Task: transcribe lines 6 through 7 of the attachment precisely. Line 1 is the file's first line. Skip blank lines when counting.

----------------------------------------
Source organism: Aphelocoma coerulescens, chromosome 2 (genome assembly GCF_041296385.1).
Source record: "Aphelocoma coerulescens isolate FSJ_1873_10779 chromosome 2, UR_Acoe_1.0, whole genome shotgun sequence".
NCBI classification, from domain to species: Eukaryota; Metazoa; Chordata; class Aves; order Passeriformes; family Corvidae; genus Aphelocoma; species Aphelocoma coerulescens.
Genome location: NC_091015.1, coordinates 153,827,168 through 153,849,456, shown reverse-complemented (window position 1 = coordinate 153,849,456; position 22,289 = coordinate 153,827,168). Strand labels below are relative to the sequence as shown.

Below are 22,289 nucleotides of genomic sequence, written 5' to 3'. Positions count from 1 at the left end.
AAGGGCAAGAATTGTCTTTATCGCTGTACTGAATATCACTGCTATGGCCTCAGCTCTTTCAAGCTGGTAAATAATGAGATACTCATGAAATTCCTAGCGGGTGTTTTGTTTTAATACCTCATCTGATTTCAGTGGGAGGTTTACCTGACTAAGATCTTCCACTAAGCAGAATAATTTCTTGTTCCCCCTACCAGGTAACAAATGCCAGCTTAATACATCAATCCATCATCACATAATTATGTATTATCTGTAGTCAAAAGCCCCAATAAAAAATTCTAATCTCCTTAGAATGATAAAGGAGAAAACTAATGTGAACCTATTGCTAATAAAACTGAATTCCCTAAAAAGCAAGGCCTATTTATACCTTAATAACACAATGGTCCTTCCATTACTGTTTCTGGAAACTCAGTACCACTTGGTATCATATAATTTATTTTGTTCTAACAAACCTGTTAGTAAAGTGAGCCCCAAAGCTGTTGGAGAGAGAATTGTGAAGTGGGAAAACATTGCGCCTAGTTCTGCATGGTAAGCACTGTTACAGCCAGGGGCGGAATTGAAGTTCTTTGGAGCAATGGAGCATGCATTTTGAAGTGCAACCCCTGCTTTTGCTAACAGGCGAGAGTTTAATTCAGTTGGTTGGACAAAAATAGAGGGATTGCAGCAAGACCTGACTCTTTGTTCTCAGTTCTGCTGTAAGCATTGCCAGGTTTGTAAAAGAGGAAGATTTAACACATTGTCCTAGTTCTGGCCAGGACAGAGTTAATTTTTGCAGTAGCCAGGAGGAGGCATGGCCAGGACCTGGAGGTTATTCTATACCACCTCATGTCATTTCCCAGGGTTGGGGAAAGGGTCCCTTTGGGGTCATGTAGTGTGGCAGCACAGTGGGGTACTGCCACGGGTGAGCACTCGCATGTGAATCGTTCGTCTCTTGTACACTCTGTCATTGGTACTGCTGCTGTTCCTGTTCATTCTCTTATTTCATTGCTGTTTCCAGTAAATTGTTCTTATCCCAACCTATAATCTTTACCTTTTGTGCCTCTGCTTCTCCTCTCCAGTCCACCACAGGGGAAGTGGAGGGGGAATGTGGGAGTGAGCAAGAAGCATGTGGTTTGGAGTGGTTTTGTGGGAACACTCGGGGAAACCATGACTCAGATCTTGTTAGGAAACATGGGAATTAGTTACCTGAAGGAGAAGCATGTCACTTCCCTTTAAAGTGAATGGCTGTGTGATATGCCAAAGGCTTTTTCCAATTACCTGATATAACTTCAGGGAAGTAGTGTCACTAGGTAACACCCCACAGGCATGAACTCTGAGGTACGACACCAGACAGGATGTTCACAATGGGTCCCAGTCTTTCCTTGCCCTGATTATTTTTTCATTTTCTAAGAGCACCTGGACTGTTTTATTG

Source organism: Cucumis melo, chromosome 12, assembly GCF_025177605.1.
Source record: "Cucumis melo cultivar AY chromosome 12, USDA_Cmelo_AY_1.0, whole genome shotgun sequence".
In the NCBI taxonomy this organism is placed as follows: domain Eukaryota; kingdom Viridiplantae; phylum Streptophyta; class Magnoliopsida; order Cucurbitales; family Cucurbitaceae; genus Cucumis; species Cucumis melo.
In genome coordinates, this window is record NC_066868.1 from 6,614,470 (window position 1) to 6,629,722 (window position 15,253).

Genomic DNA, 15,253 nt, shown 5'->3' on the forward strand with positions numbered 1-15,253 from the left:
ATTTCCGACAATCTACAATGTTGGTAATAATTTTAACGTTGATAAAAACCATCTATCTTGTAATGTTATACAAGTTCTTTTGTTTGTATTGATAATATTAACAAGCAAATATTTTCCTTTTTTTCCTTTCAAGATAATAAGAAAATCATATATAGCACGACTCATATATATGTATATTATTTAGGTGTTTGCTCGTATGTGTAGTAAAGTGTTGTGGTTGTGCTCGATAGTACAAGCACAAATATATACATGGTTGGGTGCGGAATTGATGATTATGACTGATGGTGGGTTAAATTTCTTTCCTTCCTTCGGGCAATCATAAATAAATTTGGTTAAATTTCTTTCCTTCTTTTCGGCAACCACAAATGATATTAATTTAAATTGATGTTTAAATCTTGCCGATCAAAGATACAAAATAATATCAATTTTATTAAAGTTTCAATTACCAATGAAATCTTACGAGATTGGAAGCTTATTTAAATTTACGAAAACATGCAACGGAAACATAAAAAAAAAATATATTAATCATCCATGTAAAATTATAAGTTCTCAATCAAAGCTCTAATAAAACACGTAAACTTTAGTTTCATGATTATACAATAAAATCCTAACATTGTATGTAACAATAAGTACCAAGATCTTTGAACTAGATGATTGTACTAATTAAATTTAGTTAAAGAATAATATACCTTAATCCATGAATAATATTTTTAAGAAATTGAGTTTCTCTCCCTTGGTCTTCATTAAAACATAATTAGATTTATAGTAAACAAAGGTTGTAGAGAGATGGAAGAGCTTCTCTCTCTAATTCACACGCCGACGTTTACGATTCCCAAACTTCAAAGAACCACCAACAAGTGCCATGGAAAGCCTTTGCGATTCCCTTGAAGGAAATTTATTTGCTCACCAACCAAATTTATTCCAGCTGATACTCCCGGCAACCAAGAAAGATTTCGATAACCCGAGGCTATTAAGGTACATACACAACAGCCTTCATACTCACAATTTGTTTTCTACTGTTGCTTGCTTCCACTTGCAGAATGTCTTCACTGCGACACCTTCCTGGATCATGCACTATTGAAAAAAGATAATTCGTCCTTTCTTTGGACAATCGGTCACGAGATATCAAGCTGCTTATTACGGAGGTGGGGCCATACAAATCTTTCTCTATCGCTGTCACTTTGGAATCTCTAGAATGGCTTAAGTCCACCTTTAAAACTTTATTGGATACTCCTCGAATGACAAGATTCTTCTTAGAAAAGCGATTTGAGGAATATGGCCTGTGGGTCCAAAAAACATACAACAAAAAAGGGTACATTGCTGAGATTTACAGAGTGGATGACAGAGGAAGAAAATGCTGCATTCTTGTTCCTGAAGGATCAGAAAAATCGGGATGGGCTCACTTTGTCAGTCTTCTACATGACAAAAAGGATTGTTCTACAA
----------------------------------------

AAGGGCAAGAATTGTCTTTATCGCTGTACTGAATATCACTGCTATGGCCTCAGCTCTTTCAAGCTGGTAAATAATGAGATACTCATGAAATTCCTAGCGGGTGTTTTGTTTTAATACCTCATCTGATTTCAGTGGGAGGTTTACCTGACTAAGATCTTCCACTAAGCAGAATAATTTCTTGTTCCCCCTACCAGGTAACAAATGCCAGCTTAATACATCAATCCATCATCACATAATTATGTATTATCTGTAGTCAAAAGCCCCAATAAAAAATTCTAATCTCCTTAGAATGATAAAGGAGAAAACTAATGTGAACCTATTGCTAATAAAACTGAATTCCCTAAAAAGCAAGGCCTATTTATACCTTAATAACACAATGGTCCTTCCATTACTGTTTCTGGAAACTCAGTACCACTTGGTATCATATAATTTATTTTGTTCTAACAAACCTGTTAGTAAAGTGAGCCCCAAAGCTGTTGGAGAGAGAATTGTGAAGTGGGAAAACATTGCGCCTAGTTCTGCATGGTAAGCACTGTTACAGCCAGGGGCGGAATTGAAGTTCTTTGGAGCAATGGAGCATGCATTTTGAAGTGCAACCCCTGCTTTTGCTAACAGGCGAGAGTTTAATTCAGTTGGTTGGACAAAAATAGAGGGATTGCAGCAAGACCTGACTCTTTGTTCTCAGTTCTGCTGTAAGCATTGCCAGGTTTGTAAAAGAGGAAGATTTAACACATTGTCCTAGTTCTGGCCAGGACAGAGTTAATTTTTGCAGTAGCCAGGAGGAGGCATGGCCAGGACCTGGAGGTTATTCTATACCACCTCATGTCATTTCCCAGGGTTGGGGAAAGGGTCCCTTTGGGGTCATGTAGTGTGGCAGCACAGTGGGGTACTGCCACGGGTGAGCACTCGCATGTGAATCGTTCGTCTCTTGTACACTCTGTCATTGGTACTGCTGCTGTTCCTGTTCATTCTCTTATTTCATTGCTGTTTCCAGTAAATTGTTCTTATCCCAACCTATAATCTTTACCTTTTGTGCCTCTGCTTCTCCTCTCCAGTCCACCACAGGGGAAGTGGAGGGGGAATGTGGGAGTGAGCAAGAAGCATGTGGTTTGGAGTGGTTTTGTGGGAACACTCGGGGAAACCATGACTCAGATCTTGTTAGGAAACATGGGAATTAGTTACCTGAAGGAGAAGCATGTCACTTCCCTTTAAAGTGAATGGCTGTGTGATATGCCAAAGGCTTTTTCCAATTACCTGATATAACTTCAGGGAAGTAGTGTCACTAGGTAACACCCCACAGGCATGAACTCTGAGGTACGACACCAGACAGGATGTTCACAATGGGTCCCAGTCTTTCCTTGCCCTGATTATTTTTTCATTTTCTAAGAGCACCTGGACTGTTTTATTG

Source organism: Cucumis melo, chromosome 12, assembly GCF_025177605.1.